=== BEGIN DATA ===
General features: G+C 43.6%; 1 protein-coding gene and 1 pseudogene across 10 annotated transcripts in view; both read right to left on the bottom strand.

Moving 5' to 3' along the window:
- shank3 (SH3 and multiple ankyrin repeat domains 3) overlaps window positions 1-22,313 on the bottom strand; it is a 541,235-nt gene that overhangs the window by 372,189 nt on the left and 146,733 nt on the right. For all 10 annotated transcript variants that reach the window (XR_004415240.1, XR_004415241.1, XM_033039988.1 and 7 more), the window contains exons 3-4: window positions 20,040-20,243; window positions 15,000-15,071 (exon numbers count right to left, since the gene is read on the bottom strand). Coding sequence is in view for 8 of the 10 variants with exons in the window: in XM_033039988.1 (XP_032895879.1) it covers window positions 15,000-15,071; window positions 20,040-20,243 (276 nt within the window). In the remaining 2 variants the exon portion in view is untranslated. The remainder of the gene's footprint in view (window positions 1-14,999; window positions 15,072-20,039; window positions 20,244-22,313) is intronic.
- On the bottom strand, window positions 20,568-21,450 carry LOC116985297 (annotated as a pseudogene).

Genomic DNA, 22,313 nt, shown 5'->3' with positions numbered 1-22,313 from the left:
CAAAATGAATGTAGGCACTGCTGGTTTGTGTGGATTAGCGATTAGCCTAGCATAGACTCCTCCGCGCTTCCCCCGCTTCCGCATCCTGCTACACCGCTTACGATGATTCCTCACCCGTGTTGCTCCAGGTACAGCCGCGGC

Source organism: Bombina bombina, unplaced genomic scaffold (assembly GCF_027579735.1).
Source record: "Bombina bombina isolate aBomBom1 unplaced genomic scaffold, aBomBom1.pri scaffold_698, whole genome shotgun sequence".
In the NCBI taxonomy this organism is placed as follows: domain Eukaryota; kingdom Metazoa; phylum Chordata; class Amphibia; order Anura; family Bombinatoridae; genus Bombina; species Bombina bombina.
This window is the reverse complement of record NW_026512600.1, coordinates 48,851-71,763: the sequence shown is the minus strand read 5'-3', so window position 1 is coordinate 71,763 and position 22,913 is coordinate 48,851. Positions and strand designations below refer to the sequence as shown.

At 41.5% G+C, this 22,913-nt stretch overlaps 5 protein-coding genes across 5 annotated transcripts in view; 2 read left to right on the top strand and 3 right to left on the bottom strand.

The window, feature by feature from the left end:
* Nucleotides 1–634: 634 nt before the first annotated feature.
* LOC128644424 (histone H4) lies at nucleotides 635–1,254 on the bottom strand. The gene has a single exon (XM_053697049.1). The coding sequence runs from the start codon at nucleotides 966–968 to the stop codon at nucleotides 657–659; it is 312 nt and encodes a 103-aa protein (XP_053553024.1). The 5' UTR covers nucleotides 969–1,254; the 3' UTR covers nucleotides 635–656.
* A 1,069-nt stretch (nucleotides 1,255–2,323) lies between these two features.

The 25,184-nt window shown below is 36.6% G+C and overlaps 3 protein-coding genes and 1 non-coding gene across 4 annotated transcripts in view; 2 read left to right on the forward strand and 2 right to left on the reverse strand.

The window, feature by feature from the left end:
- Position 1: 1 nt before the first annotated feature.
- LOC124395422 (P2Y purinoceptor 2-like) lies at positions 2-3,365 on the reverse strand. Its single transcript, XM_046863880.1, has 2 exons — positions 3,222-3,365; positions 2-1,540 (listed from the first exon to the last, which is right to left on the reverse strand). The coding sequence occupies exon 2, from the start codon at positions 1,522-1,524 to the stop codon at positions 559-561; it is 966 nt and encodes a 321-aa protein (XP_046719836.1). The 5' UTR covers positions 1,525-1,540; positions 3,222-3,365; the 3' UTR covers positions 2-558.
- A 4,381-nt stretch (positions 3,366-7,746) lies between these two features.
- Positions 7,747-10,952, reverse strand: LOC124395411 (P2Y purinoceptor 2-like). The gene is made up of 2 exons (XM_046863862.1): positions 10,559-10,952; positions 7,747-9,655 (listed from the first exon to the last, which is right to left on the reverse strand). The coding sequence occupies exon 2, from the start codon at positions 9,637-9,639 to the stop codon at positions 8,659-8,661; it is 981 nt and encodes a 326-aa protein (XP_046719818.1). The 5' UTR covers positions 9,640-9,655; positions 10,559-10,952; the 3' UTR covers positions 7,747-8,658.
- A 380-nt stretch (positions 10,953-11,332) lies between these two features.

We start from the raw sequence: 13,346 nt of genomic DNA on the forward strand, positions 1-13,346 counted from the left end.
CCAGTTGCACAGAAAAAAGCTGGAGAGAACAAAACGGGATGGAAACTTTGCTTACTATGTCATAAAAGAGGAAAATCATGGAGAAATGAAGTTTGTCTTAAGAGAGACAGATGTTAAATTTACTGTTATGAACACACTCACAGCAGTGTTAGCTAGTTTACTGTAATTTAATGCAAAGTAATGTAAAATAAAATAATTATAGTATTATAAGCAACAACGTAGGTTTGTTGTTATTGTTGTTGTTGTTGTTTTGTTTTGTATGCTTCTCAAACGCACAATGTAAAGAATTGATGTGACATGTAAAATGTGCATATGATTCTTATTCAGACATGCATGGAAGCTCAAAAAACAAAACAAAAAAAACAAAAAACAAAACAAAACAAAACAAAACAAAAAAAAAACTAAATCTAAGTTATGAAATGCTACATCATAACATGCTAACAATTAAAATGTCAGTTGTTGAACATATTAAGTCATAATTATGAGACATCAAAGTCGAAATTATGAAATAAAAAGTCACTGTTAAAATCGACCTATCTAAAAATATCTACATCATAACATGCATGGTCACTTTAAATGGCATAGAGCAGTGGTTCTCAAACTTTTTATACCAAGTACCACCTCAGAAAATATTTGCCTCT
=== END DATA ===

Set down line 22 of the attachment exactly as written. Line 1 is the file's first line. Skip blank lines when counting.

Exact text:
- A 380-nt stretch (positions 10,953-11,332) lies between these two features.